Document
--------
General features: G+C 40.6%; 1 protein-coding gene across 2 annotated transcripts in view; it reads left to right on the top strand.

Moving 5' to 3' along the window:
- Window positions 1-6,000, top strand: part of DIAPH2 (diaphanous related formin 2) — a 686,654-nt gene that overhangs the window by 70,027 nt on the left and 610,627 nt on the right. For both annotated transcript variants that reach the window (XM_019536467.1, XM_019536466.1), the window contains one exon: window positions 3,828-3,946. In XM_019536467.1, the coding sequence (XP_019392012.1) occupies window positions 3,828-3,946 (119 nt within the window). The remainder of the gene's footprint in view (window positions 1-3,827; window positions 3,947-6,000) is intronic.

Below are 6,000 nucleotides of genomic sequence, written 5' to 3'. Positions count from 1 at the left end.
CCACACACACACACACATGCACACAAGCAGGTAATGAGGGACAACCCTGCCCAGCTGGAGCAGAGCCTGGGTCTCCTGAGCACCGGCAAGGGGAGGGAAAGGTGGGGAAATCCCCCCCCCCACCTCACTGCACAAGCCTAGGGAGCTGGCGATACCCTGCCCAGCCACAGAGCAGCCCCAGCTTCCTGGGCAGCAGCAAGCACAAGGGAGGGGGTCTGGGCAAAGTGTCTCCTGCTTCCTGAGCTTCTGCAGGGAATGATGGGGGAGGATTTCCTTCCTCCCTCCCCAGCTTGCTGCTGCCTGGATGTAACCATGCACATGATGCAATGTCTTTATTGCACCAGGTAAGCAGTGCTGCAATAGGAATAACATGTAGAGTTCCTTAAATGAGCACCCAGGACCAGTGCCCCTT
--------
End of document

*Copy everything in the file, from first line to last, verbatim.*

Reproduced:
General features: G+C 40.6%; 1 protein-coding gene across 2 annotated transcripts in view; it reads left to right on the top strand.

Moving 5' to 3' along the window:
- Window positions 1-6,000, top strand: part of DIAPH2 (diaphanous related formin 2) — a 686,654-nt gene that overhangs the window by 70,027 nt on the left and 610,627 nt on the right. For both annotated transcript variants that reach the window (XM_019536467.1, XM_019536466.1), the window contains one exon: window positions 3,828-3,946. In XM_019536467.1, the coding sequence (XP_019392012.1) occupies window positions 3,828-3,946 (119 nt within the window). The remainder of the gene's footprint in view (window positions 1-3,827; window positions 3,947-6,000) is intronic.

Below are 6,000 nucleotides of genomic sequence, written 5' to 3'. Positions count from 1 at the left end.
CCACACACACACACACATGCACACAAGCAGGTAATGAGGGACAACCCTGCCCAGCTGGAGCAGAGCCTGGGTCTCCTGAGCACCGGCAAGGGGAGGGAAAGGTGGGGAAATCCCCCCCCCCACCTCACTGCACAAGCCTAGGGAGCTGGCGATACCCTGCCCAGCCACAGAGCAGCCCCAGCTTCCTGGGCAGCAGCAAGCACAAGGGAGGGGGTCTGGGCAAAGTGTCTCCTGCTTCCTGAGCTTCTGCAGGGAATGATGGGGGAGGATTTCCTTCCTCCCTCCCCAGCTTGCTGCTGCCTGGATGTAACCATGCACATGATGCAATGTCTTTATTGCACCAGGTAAGCAGTGCTGCAATAGGAATAACATGTAGAGTTCCTTAAATGAGCACCCAGGACCAGTGCCCCTT